Pedro Pascal has revealed that he’d love to reunite with The Unbearable Weight of Massive Talent co-star Nicolas Cage for director Adam Wingard’s action movie sequel, Face/Off 2.
Pascal’s latest comments came during an interview with GQ as he talked about his role as a Nicolas Cage super-fan in the upcoming meta-comedy The Unbearable Weight of Massive Talent. During the interview, Pascal commented on the idea of joining the casts of Face/Off 2. He said, “Yes. Yes I would. [Laughs.] I mean, really just a straightforward answer. Yes. I rattle off so many movies that were from the ‘80s, before I graduated high school, so the impression that they left on me obviously was so big. But then of course, once you get into the ‘90s and Leaving Las Vegas and then into Face/Off, it’s a whole other level of admiration. All of that is to say yes: I would like to be a part of Face/Off 2.”
Although we don’t know a lot about the upcoming sequel, Pascal is currently one of the most popular actors thanks to his works in recent years including the Star Wars series The Mandalorian, Narcos and Wonder Woman 1984 and The Equalizer 2. As a result, Pascal will be a welcome addition to the Face/Off sequel.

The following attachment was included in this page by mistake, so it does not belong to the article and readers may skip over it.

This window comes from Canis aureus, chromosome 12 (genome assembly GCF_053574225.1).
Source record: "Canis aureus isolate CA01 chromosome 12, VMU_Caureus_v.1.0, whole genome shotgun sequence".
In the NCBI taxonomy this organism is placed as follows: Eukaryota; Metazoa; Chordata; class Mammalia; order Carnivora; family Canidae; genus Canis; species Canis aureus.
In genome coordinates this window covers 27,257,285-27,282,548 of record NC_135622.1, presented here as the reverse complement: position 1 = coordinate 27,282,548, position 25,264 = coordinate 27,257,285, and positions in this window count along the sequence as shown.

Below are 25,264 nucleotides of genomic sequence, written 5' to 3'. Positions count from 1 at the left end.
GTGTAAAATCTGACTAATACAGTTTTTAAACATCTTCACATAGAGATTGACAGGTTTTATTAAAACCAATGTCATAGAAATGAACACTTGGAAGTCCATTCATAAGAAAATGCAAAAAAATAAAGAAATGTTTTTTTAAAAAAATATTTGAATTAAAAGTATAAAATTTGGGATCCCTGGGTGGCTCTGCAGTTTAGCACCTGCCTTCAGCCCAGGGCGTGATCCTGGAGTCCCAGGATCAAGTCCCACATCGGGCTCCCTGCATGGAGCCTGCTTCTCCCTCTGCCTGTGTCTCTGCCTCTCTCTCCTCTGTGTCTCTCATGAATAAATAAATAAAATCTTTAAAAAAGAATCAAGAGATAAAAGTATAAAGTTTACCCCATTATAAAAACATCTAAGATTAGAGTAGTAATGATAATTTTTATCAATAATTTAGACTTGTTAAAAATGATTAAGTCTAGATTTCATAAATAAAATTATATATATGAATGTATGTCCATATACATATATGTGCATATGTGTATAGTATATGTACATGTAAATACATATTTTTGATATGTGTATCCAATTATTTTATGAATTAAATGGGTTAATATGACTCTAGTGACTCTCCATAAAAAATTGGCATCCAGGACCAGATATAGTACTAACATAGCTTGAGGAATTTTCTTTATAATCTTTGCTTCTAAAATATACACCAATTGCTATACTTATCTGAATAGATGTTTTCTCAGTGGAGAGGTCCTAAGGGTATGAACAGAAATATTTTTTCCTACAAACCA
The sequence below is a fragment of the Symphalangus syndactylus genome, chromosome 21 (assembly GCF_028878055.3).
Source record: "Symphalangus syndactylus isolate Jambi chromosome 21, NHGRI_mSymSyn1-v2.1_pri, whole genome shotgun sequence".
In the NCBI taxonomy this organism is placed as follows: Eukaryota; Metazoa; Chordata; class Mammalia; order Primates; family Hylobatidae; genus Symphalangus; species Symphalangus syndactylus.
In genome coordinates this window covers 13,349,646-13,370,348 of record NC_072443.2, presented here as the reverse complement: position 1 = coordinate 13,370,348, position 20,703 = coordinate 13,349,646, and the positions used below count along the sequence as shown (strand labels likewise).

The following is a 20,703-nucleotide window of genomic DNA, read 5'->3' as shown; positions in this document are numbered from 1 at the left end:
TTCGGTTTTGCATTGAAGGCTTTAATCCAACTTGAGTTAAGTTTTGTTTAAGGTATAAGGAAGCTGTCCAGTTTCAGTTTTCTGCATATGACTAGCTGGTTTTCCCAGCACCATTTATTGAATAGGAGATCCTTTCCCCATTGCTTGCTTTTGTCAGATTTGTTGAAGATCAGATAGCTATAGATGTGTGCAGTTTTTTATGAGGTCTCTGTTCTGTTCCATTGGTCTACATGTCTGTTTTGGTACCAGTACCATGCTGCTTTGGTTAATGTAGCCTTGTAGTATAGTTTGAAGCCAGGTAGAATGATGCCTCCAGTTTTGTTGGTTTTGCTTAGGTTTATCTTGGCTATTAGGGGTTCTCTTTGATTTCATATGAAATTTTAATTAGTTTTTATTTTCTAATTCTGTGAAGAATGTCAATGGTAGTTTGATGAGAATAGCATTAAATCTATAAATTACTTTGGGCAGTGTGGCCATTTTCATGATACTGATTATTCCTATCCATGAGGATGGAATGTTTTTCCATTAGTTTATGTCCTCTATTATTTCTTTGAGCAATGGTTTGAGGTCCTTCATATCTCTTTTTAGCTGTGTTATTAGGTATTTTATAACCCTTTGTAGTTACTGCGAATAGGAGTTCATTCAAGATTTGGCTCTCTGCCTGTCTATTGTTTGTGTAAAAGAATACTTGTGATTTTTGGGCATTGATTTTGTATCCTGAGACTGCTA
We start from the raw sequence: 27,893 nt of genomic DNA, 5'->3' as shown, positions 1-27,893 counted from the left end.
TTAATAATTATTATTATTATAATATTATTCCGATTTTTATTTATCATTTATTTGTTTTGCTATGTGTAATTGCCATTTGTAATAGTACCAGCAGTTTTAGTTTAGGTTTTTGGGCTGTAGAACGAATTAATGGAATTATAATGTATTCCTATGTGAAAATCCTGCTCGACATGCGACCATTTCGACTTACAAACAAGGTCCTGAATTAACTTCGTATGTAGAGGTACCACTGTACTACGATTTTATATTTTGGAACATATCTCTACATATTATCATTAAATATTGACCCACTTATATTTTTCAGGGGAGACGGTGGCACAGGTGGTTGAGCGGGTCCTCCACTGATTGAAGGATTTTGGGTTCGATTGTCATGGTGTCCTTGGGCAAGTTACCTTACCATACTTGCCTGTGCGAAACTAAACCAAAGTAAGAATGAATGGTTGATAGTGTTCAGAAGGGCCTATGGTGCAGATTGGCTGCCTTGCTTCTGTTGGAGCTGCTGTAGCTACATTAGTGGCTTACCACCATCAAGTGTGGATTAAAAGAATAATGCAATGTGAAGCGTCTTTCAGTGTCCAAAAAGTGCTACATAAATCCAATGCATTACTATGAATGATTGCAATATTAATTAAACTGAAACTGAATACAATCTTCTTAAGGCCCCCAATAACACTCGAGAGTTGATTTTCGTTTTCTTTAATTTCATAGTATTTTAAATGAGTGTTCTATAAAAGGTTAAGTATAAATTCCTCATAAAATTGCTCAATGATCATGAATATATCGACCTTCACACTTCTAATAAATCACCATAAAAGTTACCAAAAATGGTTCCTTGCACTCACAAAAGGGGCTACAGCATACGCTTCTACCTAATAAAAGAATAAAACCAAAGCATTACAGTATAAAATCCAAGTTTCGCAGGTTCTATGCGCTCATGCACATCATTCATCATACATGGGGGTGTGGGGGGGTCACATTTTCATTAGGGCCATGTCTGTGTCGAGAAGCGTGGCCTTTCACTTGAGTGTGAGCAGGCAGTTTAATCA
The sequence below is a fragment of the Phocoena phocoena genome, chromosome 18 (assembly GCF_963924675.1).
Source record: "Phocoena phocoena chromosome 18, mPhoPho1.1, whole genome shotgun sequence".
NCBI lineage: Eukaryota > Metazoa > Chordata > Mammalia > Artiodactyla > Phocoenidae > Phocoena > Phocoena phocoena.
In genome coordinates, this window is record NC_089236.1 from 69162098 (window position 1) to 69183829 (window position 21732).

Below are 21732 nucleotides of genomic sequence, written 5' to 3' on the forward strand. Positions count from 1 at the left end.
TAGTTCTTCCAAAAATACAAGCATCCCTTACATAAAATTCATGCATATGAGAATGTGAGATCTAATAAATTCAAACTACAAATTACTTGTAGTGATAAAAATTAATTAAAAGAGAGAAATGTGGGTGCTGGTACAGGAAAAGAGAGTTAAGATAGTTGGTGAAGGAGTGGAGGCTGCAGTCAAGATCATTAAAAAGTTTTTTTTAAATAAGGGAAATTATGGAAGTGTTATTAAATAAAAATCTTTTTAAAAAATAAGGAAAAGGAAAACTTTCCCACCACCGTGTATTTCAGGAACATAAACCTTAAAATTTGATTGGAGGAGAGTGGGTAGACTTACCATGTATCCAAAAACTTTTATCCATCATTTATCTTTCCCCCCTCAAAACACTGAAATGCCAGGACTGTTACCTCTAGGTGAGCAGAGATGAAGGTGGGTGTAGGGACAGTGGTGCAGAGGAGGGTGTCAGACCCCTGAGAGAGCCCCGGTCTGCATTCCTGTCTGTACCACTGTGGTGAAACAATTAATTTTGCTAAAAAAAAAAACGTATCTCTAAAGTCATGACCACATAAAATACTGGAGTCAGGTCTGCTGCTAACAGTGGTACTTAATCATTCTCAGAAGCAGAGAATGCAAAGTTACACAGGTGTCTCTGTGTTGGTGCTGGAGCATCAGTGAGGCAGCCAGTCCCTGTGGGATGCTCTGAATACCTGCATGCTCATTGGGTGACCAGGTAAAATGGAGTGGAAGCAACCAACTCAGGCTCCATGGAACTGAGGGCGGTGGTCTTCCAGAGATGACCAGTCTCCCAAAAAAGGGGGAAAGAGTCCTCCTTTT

Released back in 1997, the first Face/Off follows story of FBI Agent Sean Archer (John Travolta) who undergoes experimental plastic surgery in an attempt to impersonate his son’s killer Castor Troy (Nicolas Cage). The story takes a twist after Castor awakens from a coma and goes through the same procedure to impersonate Sean.
Although the movie was a major box office success, there hasn’t been any discussions regarding a sequel for a long time. However, the movie is currently in the pipeline for Godzilla vs. Kong director Adam Wingard who hinted that Nicolas Cage will return. During a recent AMA on Reddit, Cage replied positively when asked if he’d return to reprise the character.
During the AMA he said, “Face/Off is my favorite action movie, largely because we had the maestro John Woo to direct. The process was a matter of getting video of Travolta’s dailies and trying to study it so I could copy his voice and movements. John Travolta conversely did the same with my dailies.”